Sprinkled throughout the multitude of appendant – or side – bodies of Freemasonry, there are those that require invitations in order for Masons to be accepted into them. An example of these invitational bodies can be found in the Allied Masonic Degrees, or AMD, where each Council is limited to a membership of twenty-seven.
Some Masons have commented that having invitational bodies associated with Freemasonry is an affront to a fraternal system that is predicated upon the ideas of equality and meeting on the level. Individual feelings about this issue may well depend upon the point of view of the observer – including his personal experiences as relates to invitational bodies.
Assuming that a Mason has not used some sort of campaign to gain entry into an invitational body, the extension of an invitation can be quite an honor. The invitation indicates that his Masonic peers, who happen to already belong to the invitational body, have recognized something extraordinary in the Mason and that they desire to add his knowledge, experiences, or attributes to the group. A look to the example of the invitation-only Allied Masonic Degrees offers a glimpse of this process. The Allied Masonic Degrees in North America tends to be a research minded organization and, therefore, it not uncommon for Masons with a demonstrated propensity for Masonic research and writing to be the types invited to join.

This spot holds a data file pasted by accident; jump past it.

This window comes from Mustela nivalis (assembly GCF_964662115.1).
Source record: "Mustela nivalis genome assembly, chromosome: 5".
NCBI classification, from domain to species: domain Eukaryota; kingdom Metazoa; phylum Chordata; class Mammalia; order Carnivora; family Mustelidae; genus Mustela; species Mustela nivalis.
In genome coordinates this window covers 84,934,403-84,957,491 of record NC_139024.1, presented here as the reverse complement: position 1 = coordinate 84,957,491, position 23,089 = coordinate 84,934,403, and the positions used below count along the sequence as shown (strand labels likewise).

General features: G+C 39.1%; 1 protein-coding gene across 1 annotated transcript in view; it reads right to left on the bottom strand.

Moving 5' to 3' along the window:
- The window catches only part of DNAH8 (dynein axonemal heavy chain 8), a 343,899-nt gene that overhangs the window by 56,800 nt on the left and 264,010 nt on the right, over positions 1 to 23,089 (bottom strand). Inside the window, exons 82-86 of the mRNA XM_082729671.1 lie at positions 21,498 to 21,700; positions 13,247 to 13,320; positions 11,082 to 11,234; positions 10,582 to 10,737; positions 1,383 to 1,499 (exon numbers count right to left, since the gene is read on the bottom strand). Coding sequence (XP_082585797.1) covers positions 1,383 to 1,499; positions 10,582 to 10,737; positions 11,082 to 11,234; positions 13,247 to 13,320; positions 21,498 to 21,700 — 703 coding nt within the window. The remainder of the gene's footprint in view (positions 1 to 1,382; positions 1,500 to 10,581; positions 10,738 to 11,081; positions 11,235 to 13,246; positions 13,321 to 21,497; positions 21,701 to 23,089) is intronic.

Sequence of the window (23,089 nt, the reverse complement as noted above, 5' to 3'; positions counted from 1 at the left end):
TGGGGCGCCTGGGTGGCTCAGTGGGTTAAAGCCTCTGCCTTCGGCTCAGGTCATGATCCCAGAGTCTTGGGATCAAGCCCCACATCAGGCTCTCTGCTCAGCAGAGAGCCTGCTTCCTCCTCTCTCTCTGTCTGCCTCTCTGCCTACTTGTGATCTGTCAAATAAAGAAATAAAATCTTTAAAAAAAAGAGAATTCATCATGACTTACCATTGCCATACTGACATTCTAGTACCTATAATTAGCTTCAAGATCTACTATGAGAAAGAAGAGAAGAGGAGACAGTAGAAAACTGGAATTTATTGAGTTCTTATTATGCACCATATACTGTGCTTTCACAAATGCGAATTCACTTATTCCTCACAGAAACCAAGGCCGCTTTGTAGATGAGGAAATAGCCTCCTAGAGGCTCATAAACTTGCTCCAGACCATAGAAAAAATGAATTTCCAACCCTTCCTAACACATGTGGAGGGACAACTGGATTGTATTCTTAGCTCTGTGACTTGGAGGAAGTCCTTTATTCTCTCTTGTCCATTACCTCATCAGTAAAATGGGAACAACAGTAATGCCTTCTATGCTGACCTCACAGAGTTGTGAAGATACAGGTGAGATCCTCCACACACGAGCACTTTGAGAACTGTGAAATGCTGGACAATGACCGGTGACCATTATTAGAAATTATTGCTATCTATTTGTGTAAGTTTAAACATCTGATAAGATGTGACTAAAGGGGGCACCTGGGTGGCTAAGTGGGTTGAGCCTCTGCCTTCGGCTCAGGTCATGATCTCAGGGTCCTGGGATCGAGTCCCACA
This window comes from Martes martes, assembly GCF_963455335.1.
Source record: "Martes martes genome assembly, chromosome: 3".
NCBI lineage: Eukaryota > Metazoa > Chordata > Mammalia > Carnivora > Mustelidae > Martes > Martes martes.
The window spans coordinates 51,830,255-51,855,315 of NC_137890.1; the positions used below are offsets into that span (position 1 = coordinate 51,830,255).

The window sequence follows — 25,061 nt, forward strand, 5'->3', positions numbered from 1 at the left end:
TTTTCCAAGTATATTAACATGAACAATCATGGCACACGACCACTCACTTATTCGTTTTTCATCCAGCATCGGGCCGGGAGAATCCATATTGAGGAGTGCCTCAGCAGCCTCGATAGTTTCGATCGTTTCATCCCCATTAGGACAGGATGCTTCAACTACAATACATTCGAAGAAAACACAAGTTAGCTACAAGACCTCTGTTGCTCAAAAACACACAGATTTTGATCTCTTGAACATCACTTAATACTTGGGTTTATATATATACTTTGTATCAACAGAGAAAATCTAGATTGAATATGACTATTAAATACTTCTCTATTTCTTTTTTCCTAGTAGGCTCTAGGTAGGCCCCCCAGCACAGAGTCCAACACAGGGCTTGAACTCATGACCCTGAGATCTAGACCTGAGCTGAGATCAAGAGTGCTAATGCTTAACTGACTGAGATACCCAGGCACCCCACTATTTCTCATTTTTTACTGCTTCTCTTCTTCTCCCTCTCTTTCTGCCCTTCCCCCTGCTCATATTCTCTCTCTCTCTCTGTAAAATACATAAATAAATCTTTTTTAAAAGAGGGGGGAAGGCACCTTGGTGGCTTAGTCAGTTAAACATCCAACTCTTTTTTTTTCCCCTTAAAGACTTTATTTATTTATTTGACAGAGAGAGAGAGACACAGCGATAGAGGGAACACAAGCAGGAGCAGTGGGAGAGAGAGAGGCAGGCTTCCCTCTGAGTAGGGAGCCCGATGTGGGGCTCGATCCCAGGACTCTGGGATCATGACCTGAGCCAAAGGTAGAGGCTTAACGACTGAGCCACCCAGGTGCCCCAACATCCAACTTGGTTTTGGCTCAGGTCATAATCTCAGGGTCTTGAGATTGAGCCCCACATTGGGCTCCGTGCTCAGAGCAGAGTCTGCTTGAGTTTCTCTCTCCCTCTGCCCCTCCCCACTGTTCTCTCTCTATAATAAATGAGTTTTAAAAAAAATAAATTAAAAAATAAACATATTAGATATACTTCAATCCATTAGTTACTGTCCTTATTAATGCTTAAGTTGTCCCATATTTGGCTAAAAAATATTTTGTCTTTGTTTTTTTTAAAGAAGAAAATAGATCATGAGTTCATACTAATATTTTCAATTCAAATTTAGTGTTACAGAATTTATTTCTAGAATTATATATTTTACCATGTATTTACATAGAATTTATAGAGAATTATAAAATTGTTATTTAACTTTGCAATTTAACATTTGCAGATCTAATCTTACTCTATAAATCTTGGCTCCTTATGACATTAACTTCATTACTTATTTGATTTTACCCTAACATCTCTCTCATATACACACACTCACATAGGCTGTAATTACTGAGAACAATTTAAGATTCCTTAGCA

Problems – or negative perceptions – can occur with invitational bodies because of two types of Masons. One is the Mason who wants to be a part of the body, but is not extended an invitation, and becomes bitter and resentful. The other is the Mason who is invited but then uses his membership in the body to – in his own mind – elevate himself above Masons who are not members of his invitational body. Both of these types of Masons forget the following important fact. The invitational body is not Freemasonry. It is a side order that does not trump the greatest of titles to be found in Freemasonry itself – Master Mason, Worshipful Master, and Grand Master among the few. All of the possible honorifics from side bodies – invitational or otherwise – can not change the fact that the Third Degree is the highest step in Freemasonry and that there only certain current and former leaders of Freemasonry that are entitled to a certain level of extra respect.
As long as Masons remember that the invitational bodies actually exist outside of Freemasonry proper, equality will still be the rule and all will still be meeting on the level within the Freemasonic Lodge.